Representing Death and Decomposition in Ancient Costa Rican Funerary Masks
At Dumbarton Oaks I advanced my research on the meaning and significance of a small group of Costa Rican funerary masks (ca. 1–500 C.E.), which originate from the area of Playas de Sámara of Greater Nicoya. I propose that these Costa Rican masks depict an important biological and spiritual event—the transformation from life to death—and in doing so, a high degree of accuracy is used to communicate the complex series of physical changes of decomposition.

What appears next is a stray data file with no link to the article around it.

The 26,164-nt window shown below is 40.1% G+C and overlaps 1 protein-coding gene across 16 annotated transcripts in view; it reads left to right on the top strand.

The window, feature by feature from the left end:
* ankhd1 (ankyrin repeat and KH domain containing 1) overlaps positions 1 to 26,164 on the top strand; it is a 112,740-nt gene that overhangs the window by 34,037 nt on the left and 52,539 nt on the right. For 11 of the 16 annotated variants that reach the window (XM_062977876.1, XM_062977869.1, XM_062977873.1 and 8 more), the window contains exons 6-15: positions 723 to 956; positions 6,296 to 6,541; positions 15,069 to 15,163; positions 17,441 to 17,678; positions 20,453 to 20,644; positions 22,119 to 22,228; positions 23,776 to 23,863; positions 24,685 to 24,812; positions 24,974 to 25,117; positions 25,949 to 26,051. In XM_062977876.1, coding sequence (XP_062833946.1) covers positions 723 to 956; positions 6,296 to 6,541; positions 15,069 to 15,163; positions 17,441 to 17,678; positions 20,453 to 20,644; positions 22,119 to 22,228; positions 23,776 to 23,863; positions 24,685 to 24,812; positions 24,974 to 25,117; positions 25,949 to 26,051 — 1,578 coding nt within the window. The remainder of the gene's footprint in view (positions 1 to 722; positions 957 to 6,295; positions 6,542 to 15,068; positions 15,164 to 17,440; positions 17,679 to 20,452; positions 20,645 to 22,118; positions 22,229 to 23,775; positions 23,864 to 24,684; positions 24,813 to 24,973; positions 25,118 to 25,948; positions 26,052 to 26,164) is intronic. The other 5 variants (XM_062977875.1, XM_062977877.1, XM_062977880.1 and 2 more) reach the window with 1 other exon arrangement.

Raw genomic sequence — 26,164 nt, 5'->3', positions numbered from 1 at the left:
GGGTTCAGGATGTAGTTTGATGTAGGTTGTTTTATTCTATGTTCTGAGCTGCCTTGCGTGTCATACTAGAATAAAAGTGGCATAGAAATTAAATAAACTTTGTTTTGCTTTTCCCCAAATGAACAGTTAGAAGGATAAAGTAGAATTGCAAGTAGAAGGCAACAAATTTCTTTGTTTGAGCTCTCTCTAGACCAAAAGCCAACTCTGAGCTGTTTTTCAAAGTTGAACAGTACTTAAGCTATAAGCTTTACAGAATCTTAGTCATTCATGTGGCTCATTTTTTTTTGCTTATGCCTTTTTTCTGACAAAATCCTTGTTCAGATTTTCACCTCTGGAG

In order to understand what the Costa Rican masks may have meant to the ancient society that created and used them, the excellent resources of the Dumbarton Oaks library allowed me to expand on several fronts by employing a multi-disciplinary methodology. For example, while my search of numerous museum catalogs turned up only one other Costa Rican mask, it is very similar to those that form the basis of my study. As the mask-makers probably practiced secondary burial, I was pleased to locate articles in the library about the archaeological excavations of ossuaries in the Americas, including a Costa Rican cemetery consisting of bundles of skeletal remains. To better grasp ancient Costa Rican eschatology, I surveyed colonial ethnohistories, such as those by Columbus and Oviedo, as well as ethnographies about the modern Bribri. Finally, I prepared and delivered a lecture about my research to the Pre-Columbian Society of Washington, D.C. My time at Dumbarton Oaks was fruitful due not only to its resources, but thanks also to the wonderful and hard-working staff.